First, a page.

There is unfortunately no one general answer that applies across the board.

For specific degree requirements (so you know what you're going to be learning), you should look up the individual programs. The only specifically non-professional masters degrees are ones you may get en-route to a Ph.D. (often called an M.A. or an M.Phil.), but even there, there are differences in naming conventions. Moreover, terminal masters degrees often have the same names but have a "thesis option" or "course option" depending on your career goals.

Luckily, where you go, how you do, and what you learn will matter a lot more than the name of your degree. At least in the US, nobody will care whether you have a M.S. or M.C.S. or whatever else -- they'll just think of you as having a "master's."

  • I also care about the preparation. Commented May 27, 2014 at 16:08
  • okay I added a bit more
    – Lev Reyzin
    Commented May 27, 2014 at 16:16

Very old post, but I thought I'd chime in, in case my knowledge and research can help someone. In the UK, for example, I believe a Master of Computer Science is, wait for it, an undergraduate master's degree, as opposed to a graduate master’s degree. And 21 terms after matriculation, just like some other master’s degrees, they are elevated to MA status, like the BA. The UK system is complicated as there are also graduate bachelor's degrees. The difference seems to be that bachelors were broader, masters are more specific, and doctorates are beyond a master's in order of specific study and depth. In the United States, in contrast, the Juris Doctorate used to be called the Bachelor of Laws and was an undergraduate degree. They elevated it to doctoral status based on how much work and study was put in to achieve it, but it is not equivalent to a research doctorate. It is often called a first professional degree, and technically ranks below a master's degree. The de facto master's degree in law in the United States is the Master of Laws, LLM or MLL. Beyond that is the JSD, Doctor of Juridical Science, and in the US, it is equivalent to the PhD. Other American doctorates equivalent to the JSD and PhD (in that they are research doctorates and hold the same prestige) include the Doctor of Business Administration (DBA) and Doctor of Engineering (DEng). However, if you read this article: https://en.wikipedia.org/wiki/Degrees_of_the_University_of_Oxford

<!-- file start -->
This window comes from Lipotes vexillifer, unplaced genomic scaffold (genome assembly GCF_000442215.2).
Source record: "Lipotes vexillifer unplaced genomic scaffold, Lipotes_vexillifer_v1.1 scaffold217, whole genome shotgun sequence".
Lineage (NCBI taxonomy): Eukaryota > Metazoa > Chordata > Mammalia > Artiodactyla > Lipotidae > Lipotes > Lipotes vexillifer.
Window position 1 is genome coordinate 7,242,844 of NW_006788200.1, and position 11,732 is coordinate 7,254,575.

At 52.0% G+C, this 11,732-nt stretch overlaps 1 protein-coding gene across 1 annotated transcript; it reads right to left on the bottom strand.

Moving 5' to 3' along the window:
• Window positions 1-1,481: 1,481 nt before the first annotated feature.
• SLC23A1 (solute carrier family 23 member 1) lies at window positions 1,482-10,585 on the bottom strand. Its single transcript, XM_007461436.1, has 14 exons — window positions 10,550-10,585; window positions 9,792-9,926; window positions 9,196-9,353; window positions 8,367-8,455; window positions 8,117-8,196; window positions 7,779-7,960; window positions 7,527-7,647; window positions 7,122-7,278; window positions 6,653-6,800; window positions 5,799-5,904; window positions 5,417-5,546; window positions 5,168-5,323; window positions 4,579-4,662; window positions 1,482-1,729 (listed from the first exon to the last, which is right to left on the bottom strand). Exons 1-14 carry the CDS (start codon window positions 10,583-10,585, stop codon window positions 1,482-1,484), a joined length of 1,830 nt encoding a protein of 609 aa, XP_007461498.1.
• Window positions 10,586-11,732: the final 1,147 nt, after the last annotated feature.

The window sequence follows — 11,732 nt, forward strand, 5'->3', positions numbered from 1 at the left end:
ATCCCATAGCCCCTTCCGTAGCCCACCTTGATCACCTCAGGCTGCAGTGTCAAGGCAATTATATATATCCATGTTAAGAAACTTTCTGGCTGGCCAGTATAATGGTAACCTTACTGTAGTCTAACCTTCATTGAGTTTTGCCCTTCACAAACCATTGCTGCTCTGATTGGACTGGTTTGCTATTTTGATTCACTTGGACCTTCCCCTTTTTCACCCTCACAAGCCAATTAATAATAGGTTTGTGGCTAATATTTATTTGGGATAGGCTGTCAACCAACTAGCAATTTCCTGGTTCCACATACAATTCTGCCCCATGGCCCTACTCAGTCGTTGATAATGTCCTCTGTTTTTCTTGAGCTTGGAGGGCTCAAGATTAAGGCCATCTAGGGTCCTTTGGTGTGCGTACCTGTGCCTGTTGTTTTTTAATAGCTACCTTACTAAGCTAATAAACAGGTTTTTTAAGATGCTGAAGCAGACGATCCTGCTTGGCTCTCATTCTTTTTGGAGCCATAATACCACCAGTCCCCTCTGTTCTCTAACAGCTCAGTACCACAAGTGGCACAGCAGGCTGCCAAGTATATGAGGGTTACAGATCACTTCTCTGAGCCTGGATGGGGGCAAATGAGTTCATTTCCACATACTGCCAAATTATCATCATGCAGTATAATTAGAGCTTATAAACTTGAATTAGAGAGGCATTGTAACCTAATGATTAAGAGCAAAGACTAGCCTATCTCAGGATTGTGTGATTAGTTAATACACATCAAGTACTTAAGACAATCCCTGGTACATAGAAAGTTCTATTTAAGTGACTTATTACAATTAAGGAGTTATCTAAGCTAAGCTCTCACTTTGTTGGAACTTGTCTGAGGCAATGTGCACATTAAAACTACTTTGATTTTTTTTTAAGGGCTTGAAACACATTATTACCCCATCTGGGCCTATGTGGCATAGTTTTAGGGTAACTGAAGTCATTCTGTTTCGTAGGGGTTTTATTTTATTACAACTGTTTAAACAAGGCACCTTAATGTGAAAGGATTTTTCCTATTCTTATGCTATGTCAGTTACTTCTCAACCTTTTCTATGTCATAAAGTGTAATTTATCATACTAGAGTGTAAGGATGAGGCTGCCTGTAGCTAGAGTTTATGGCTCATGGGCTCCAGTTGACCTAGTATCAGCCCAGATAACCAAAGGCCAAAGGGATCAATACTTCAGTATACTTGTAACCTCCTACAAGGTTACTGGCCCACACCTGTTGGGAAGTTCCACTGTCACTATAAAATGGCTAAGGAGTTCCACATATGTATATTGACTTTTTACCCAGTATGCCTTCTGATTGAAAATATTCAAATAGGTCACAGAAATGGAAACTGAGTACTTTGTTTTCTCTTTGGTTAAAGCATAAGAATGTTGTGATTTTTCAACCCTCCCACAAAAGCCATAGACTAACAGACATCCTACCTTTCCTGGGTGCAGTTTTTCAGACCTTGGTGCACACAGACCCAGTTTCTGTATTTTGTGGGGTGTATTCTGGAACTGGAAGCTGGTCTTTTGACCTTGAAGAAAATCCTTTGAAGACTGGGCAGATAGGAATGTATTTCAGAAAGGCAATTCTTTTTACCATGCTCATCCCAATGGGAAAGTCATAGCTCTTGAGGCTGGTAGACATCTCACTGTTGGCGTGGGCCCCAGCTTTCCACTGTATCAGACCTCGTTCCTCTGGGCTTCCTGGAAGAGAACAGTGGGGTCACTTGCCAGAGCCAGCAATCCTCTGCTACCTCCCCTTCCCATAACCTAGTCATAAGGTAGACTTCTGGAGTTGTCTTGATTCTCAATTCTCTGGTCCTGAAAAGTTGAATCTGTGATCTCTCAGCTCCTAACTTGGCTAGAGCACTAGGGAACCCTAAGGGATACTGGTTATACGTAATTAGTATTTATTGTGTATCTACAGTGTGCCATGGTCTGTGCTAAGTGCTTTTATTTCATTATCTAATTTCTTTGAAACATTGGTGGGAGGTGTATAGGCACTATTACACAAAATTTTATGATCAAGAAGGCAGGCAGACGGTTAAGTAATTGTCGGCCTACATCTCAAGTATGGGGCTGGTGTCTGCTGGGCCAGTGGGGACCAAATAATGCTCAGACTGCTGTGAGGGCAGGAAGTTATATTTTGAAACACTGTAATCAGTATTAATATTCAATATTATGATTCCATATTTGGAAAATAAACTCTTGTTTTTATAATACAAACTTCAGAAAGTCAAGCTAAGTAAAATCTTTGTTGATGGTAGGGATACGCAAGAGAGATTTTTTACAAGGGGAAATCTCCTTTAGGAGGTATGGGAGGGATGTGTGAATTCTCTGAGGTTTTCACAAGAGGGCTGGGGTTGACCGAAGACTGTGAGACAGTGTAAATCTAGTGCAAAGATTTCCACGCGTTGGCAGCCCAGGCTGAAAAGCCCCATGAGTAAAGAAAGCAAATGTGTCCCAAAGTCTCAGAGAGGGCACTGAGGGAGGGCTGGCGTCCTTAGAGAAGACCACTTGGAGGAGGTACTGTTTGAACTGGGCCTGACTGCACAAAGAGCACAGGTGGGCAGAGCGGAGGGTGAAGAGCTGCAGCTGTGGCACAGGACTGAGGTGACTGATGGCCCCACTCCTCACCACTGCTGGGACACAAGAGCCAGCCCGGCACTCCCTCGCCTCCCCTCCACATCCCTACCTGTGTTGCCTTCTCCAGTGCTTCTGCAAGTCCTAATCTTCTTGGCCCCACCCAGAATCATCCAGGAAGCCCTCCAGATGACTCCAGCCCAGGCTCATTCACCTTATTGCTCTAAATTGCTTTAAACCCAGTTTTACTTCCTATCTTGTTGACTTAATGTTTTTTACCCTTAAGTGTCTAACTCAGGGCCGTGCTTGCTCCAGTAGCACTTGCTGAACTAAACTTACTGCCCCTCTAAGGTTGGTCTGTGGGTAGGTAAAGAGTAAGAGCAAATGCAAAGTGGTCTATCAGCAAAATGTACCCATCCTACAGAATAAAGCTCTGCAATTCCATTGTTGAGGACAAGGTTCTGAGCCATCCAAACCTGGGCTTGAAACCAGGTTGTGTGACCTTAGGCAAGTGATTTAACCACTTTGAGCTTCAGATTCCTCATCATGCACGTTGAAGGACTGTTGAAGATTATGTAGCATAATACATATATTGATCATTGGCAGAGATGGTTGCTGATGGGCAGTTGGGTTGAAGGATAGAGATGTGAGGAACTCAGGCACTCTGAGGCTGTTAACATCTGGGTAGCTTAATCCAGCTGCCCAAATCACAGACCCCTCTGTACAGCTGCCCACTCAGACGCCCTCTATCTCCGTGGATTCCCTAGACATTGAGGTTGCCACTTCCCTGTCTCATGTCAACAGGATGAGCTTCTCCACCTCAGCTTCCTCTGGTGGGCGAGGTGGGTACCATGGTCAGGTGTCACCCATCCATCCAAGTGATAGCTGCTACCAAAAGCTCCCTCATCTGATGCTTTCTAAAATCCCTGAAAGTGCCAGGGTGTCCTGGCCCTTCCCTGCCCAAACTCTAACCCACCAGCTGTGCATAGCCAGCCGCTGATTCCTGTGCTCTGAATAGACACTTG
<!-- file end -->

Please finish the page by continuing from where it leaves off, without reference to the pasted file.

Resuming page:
you will see that a PhD is one of the lower ranking doctorates, as is the DEng. There is even an MEng that is considered an undergraduate degree, because it has the specific scope of study, but not the depth or rigor of a graduate degree. Another example where the US and UK differ is the MD, or Doctor of Medicine. The MD is the US is a first professional degree, and not a research doctorate, and ranks below the PhD and even a master's (academically). However, in the UK, the MD is one of the highest doctorates attainable. Another high doctorate, the Doctor of Science (DS) ranks very high in the UK and in some universities in Europe the DS and other doctorates or their equivalents are considered higher doctorates for beyond PhD research or in recognition of great contributions to the field of science. The DBA either does not exist in the UK, or is not prevalent, same as the Doctor of Arts (DA). Traditionally, the MBA is a terminal degree and no research degree or other degree in business is more advanced than an MBA, but the US invented the DBA as a PhD equivalent for people who wanted to do research, and there are others, such as the Doctor of Management, called a DM in the US to not confuse it with an MD, although in Europe and New England, an MD can also be referred to as a DM, adding to the confusion. When it comes to Science and Computer Science, at the master’s level, which is always graduate level in the United States, unlike a doctorate, which can sometimes be professional (MD, JD...) and rank below a research doctorate (PhD, DBA, DS), they are the same level: master's. The difference is that the MCS is a professional master's degree for those wanting careers while an MS is in preparation for a PhD. Often, an MCS requires additional coursework and a project, while an MS student tries to practice research for the PhD. Given this, an MCS is superior to an MS if you do not intend to pursue a PhD. If you do want to pursue a PhD, the MS prepares you for that course of study, however, the MCS teaches you more things, so they both accelerate you, just in different ways. For US study, if you visit https://www2.ed.gov/about/offices/list/ous/international/usnei/us/edlite-structure-us.html